Two female clowns stand together in a room and one is touching the ear of the other in a playful way as if it were testing her hearing ability.

Ukulele: Four Strings of Joy

27.January 2020

Ukulele: Four Strings of Joy

One day, I find myself welcomed to the hospital by beautiful sounds of guitar that catch my attention just as I come in. I know exactly where this is coming from, so I open the door of the room gently. Simon is sitting on his bed, playing the guitar, being absolutely absorbed in himself. It takes some minutes until he finally notices me, but Simon later rewards me with a charming smile for waiting.

I am a healthcare clown and my job is to bring joy and laughter to children in hospitals. Red nose, pink glasses that shrank in the washing machine, colorful scarves and a plushy frog sneaking out of my pocket – this is me, Nurse Almond.

I still remember the day I first met Simon as he was sitting on his hospital bed. I perceived him to be a quiet but very attentive boy. He was in great pain, going through difficult cycles of chemotherapy and it was clear to me that he was not in the mood for laughing. However, when he saw my ukulele, his face brightened up.

“I’m learning how to play guitar,” Simon said.

I introduced him to my ukulele and encouraged my new friend to try himself this four-stringed instrument. At first, Simon was hesitant. However, when I returned to his room half an hour later, I found him completely immersed in his new “toy”.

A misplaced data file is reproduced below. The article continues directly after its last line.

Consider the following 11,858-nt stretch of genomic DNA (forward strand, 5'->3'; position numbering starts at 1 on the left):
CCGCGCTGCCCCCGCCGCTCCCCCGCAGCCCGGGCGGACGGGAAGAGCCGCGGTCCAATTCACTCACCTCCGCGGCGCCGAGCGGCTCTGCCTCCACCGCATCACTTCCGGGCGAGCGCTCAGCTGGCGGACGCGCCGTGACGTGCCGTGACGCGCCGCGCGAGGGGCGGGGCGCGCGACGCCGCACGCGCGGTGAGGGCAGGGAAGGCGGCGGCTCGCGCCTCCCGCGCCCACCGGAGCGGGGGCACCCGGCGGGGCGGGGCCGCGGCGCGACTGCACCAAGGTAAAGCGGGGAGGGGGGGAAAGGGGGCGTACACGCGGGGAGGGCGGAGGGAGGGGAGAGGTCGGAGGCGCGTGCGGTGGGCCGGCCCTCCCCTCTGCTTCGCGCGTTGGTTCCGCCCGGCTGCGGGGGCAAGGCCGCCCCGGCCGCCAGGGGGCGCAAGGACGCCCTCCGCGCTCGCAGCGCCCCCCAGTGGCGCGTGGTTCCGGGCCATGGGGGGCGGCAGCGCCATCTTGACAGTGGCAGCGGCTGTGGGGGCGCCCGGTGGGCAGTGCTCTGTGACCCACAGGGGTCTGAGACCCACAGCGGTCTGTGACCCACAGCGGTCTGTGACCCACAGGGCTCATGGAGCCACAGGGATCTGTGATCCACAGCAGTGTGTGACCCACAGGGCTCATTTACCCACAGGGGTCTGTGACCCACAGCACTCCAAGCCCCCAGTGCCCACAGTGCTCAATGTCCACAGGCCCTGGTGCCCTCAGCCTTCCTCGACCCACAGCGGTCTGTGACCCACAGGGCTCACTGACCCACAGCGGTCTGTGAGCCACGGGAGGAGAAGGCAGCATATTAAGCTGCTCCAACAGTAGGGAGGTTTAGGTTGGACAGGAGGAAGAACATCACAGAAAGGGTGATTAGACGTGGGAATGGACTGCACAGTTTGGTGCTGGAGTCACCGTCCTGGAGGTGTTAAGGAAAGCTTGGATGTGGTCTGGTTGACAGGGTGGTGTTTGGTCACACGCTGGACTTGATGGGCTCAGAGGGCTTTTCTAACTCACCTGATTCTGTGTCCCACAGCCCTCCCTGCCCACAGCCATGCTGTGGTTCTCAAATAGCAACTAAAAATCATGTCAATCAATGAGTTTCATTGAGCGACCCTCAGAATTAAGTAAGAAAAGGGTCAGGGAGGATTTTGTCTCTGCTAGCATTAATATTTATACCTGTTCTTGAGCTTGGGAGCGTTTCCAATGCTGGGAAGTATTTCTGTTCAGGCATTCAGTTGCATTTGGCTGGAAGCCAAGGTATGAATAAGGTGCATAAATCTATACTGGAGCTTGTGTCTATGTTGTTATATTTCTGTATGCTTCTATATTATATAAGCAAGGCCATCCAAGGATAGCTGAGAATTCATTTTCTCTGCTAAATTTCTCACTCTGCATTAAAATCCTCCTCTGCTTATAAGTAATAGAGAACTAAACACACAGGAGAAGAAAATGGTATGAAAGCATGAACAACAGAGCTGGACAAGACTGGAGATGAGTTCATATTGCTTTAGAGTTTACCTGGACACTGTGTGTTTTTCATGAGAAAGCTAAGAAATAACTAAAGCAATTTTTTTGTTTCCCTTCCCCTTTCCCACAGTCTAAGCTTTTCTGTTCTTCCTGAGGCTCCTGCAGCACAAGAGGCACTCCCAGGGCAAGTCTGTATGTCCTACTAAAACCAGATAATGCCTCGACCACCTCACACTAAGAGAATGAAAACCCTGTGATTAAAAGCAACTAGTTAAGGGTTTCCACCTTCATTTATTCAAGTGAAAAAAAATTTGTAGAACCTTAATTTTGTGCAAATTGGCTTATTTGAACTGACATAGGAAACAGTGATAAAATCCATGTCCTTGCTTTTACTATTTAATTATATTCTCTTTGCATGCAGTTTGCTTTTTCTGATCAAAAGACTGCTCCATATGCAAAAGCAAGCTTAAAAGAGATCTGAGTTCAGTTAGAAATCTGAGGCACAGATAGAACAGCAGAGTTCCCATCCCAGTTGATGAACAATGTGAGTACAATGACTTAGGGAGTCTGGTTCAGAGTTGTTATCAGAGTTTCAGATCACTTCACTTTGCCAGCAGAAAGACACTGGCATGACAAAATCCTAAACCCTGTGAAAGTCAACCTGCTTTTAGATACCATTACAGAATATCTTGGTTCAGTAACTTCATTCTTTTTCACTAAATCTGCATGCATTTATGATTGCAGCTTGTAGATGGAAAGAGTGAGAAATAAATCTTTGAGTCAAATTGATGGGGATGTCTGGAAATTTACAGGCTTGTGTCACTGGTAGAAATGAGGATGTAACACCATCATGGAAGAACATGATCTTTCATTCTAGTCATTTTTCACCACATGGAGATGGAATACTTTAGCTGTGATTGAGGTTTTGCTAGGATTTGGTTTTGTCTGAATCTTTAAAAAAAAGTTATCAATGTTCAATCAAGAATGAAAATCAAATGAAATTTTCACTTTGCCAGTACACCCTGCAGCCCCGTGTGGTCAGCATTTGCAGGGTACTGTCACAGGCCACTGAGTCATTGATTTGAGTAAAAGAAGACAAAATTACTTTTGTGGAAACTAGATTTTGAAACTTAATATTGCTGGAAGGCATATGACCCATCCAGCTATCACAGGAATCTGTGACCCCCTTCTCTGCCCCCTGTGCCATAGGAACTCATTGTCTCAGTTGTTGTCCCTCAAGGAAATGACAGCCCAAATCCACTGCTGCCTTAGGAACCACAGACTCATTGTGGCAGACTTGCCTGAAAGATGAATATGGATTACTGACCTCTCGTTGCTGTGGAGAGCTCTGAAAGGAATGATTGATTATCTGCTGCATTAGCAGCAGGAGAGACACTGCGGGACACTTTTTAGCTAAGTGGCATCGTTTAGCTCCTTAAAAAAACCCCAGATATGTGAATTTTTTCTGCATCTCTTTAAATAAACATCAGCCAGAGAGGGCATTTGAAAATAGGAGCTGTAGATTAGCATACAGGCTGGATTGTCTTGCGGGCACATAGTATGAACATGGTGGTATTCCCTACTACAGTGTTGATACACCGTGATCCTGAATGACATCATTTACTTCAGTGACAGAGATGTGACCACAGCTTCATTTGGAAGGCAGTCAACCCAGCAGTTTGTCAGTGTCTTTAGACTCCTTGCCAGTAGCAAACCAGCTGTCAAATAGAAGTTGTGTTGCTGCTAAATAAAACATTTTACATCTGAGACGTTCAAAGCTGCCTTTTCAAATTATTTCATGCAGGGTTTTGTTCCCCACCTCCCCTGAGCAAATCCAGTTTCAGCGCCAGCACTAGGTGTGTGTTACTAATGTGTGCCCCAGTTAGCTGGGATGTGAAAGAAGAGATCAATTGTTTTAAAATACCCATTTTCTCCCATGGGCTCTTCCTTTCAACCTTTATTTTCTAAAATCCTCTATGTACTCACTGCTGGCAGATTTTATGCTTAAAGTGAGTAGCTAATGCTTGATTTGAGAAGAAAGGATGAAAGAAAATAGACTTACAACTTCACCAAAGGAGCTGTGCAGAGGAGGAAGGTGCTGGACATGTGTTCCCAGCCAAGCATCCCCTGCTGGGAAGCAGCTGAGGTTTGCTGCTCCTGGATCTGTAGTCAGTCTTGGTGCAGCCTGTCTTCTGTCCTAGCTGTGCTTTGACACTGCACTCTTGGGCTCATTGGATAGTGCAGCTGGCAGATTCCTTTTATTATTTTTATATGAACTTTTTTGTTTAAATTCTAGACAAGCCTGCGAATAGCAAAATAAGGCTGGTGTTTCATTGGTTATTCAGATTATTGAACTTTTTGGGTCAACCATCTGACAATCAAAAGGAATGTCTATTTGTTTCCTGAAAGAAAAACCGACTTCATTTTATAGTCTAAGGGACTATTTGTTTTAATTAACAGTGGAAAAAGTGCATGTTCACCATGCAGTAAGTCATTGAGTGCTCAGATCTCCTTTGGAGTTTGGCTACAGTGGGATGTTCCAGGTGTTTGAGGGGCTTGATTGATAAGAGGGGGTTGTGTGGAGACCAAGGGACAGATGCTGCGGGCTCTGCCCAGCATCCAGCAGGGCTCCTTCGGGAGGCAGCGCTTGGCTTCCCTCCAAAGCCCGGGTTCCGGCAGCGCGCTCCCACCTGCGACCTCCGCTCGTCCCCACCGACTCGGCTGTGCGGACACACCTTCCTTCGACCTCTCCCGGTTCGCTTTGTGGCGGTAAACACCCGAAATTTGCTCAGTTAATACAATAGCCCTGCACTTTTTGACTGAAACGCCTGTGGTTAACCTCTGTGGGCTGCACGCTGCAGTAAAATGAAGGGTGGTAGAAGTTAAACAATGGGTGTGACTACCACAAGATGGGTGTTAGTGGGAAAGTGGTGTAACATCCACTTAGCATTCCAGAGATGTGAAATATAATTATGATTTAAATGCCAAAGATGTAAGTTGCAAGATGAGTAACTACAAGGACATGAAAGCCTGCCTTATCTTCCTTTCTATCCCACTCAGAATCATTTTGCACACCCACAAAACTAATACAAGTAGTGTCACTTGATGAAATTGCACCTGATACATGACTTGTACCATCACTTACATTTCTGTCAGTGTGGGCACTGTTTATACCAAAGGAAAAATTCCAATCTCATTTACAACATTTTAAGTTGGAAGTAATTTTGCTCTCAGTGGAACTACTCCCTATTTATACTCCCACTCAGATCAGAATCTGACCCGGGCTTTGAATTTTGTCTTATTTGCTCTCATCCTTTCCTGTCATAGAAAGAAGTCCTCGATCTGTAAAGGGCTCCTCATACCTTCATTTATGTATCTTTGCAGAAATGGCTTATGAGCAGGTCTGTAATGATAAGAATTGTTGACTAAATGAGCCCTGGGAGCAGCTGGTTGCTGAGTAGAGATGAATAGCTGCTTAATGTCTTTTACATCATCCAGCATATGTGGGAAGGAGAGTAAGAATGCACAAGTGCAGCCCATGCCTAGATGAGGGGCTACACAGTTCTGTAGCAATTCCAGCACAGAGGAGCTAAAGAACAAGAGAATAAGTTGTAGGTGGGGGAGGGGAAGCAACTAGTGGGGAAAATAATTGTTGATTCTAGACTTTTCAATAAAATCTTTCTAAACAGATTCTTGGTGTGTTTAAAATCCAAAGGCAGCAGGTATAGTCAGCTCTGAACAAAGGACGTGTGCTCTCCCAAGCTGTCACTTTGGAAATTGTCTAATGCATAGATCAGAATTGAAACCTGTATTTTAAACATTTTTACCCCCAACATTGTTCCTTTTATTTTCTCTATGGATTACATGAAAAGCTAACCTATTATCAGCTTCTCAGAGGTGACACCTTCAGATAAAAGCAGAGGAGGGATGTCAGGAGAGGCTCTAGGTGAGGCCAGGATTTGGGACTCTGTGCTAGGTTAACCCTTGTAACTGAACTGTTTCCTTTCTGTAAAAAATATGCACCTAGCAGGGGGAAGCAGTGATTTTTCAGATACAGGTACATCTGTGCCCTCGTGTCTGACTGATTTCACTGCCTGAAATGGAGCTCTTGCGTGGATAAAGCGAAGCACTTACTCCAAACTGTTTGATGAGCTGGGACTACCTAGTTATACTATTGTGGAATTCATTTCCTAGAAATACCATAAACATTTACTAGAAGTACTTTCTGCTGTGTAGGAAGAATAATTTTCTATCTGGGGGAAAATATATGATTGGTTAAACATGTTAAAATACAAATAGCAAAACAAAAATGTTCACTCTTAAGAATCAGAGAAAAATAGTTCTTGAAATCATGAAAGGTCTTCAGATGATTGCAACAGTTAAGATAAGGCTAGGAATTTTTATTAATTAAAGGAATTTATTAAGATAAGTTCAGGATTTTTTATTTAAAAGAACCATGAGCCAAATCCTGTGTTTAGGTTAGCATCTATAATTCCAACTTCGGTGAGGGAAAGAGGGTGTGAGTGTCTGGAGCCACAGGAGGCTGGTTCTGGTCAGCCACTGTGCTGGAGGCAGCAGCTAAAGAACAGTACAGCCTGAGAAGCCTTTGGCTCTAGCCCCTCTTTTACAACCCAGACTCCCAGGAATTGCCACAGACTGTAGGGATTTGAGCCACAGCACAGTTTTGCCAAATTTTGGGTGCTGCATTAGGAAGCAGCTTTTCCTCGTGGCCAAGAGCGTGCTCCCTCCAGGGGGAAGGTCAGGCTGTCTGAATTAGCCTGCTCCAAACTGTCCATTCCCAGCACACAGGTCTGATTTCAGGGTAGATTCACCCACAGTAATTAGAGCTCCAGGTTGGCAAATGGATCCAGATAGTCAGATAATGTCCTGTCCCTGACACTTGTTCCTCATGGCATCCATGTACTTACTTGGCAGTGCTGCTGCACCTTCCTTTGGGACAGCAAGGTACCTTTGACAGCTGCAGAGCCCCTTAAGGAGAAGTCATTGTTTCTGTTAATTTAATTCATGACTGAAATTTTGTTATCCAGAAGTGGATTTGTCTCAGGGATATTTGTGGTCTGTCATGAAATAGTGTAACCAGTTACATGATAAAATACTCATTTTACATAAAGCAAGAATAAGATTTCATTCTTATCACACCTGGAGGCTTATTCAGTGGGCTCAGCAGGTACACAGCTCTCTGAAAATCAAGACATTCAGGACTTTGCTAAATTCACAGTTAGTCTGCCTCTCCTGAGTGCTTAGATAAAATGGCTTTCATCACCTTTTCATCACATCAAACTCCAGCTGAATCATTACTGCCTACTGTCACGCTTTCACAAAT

During my next visits, I did not have to ask Simon what he wanted to do. I just gave him my ukulele right away. I knew that Simon liked a song called “Mandolina”, so I learned the chords and then showed him how to play. We created a band – Simon and I were ukulele-players; my clown partner would play the flute and Simon’s mum was our manager. Everyone had a role to play and it was exciting for all of us.

On one occasion, I borrowed Simon the ukulele for a whole week. When I came back to the hospital, I could hear him play from the front door. Soon, Simon was even playing better than I was!

After one of our visits, Simon’s father stopped me on the hospital hallway. He wanted to express his gratitude. He told us that Simon normally does not speak much, probably because he was very often in great pain. The music was the only thing that seemed to have his undivided attention and made him forget his pain for a while. I was extremely pleased to hear that. In that very moment, my partner and I decided to give Simon a special gift – one of our ukuleles, so that he can play anytime he wanted.

Simon finished his treatment at the hospital and I have not seen him since, which, considering the nature of our work is certainly a good thing. I will never forget how we transformed silence and pain into joyful music. I will always remember Simon’s smile when he showed me the new song that he had learned on the ukulele.

Henrietta Rab / Nurse Almond

*Story from: